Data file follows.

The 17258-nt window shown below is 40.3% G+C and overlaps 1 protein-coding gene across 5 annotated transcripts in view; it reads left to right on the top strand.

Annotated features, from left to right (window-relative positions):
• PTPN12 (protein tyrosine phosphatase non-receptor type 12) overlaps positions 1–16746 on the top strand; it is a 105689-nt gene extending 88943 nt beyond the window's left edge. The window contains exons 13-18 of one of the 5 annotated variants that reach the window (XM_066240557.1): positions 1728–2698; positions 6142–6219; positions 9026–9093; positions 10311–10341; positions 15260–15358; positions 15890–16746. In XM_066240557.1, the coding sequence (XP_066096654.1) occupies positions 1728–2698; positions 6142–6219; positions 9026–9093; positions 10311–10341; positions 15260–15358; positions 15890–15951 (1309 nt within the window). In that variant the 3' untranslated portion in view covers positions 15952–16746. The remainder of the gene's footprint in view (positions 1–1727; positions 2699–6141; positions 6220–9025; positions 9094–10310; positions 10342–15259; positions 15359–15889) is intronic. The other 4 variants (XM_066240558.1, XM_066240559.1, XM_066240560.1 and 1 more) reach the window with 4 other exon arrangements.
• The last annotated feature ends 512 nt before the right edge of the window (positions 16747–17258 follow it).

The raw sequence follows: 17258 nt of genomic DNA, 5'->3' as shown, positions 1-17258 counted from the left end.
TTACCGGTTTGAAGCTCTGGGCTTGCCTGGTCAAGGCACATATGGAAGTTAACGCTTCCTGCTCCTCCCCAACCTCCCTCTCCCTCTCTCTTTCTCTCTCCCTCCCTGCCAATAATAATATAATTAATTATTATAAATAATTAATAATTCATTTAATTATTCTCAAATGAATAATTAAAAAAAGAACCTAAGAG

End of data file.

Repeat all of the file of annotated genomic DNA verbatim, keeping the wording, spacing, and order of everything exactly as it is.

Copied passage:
The 17258-nt window shown below is 40.3% G+C and overlaps 1 protein-coding gene across 5 annotated transcripts in view; it reads left to right on the top strand.

Annotated features, from left to right (window-relative positions):
• PTPN12 (protein tyrosine phosphatase non-receptor type 12) overlaps positions 1–16746 on the top strand; it is a 105689-nt gene extending 88943 nt beyond the window's left edge. The window contains exons 13-18 of one of the 5 annotated variants that reach the window (XM_066240557.1): positions 1728–2698; positions 6142–6219; positions 9026–9093; positions 10311–10341; positions 15260–15358; positions 15890–16746. In XM_066240557.1, the coding sequence (XP_066096654.1) occupies positions 1728–2698; positions 6142–6219; positions 9026–9093; positions 10311–10341; positions 15260–15358; positions 15890–15951 (1309 nt within the window). In that variant the 3' untranslated portion in view covers positions 15952–16746. The remainder of the gene's footprint in view (positions 1–1727; positions 2699–6141; positions 6220–9025; positions 9094–10310; positions 10342–15259; positions 15359–15889) is intronic. The other 4 variants (XM_066240558.1, XM_066240559.1, XM_066240560.1 and 1 more) reach the window with 4 other exon arrangements.
• The last annotated feature ends 512 nt before the right edge of the window (positions 16747–17258 follow it).

The raw sequence follows: 17258 nt of genomic DNA, 5'->3' as shown, positions 1-17258 counted from the left end.
TTACCGGTTTGAAGCTCTGGGCTTGCCTGGTCAAGGCACATATGGAAGTTAACGCTTCCTGCTCCTCCCCAACCTCCCTCTCCCTCTCTCTTTCTCTCTCCCTCCCTGCCAATAATAATATAATTAATTATTATAAATAATTAATAATTCATTTAATTATTCTCAAATGAATAATTAAAAAAAGAACCTAAGAG